Ida had twelve children - the first baby daughter died about a day after birth - the second child, a boy, Joseph - two years old was drowned in a deep creek or river called Pleasant Creek. The creek ran behind an adobe house Fechser built - on the order of the Beehive House in Salt Lake - that is it had a long porch and a long second story veranda. Two families could live in the house, but Ida did not live there at first. She lived in a pleasant house across the street from the flourmill, where her husband worked. Back of both houses were large orchards. Outside of the death of Joseph, life was pleasant for Ida. She visited her older brother John, who had married and lived in Ephraim - she and he would dance around the kitchen dining room table. John's wife would frown but that would not dampen Ida's gay spirit.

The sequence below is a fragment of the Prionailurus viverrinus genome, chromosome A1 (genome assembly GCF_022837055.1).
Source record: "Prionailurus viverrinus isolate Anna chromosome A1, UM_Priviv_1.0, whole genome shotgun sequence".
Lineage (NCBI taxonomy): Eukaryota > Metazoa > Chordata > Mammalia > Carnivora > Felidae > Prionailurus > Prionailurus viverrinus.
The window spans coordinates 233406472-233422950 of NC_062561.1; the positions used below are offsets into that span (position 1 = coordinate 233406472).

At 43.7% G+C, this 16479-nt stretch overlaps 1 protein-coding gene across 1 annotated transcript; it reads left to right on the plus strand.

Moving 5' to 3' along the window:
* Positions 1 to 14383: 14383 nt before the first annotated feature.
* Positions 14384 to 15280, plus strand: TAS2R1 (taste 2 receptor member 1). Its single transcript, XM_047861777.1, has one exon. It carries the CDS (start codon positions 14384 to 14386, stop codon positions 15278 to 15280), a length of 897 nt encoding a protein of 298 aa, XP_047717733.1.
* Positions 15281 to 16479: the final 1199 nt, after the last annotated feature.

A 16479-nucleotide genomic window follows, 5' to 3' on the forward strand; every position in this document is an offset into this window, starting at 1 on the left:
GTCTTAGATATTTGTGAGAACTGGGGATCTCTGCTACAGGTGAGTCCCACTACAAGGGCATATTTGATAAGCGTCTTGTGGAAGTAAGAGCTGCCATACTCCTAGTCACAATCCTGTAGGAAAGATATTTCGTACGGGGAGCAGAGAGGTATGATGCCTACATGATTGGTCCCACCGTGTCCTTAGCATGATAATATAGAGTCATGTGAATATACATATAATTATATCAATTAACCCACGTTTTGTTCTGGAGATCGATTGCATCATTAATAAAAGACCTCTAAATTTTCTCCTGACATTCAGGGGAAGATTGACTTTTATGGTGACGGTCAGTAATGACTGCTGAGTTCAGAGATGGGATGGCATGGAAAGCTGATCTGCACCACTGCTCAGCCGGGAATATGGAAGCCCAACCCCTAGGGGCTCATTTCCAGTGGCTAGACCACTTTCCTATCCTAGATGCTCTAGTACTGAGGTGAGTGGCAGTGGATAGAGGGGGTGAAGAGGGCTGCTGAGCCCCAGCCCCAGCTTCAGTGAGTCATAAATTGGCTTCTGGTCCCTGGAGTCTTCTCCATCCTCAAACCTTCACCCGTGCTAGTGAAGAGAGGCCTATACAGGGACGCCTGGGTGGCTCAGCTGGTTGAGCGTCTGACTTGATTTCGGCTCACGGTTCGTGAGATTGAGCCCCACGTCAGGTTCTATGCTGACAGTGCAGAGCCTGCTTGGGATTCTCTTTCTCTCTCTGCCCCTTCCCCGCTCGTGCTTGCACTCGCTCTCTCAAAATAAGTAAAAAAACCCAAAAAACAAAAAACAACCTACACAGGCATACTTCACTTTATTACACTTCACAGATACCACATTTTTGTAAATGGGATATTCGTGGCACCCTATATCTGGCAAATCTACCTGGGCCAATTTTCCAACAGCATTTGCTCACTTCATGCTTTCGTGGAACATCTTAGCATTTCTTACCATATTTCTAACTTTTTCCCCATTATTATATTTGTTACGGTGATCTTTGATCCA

She was proud of her other brothers and sisters - Evan, Christopher Martin, and Henry, who like to travel but she often worried about him. Elizabeth, the beauty - slender - lovely dark hair - white skin - beautiful eyes and beautiful disposition, although later against her father's wisher Elisabeth ran off to marry the man to whom she was infatuated. She never spoke against him, but she had a sad life and sadness with two of her sons. However, she did not complain - no matter her hardships. She was always the lovely lady - taller than Ida - slender - queenly. She loved her family - husband and children. She wrote of some of her experiences in Mexico or Arizona.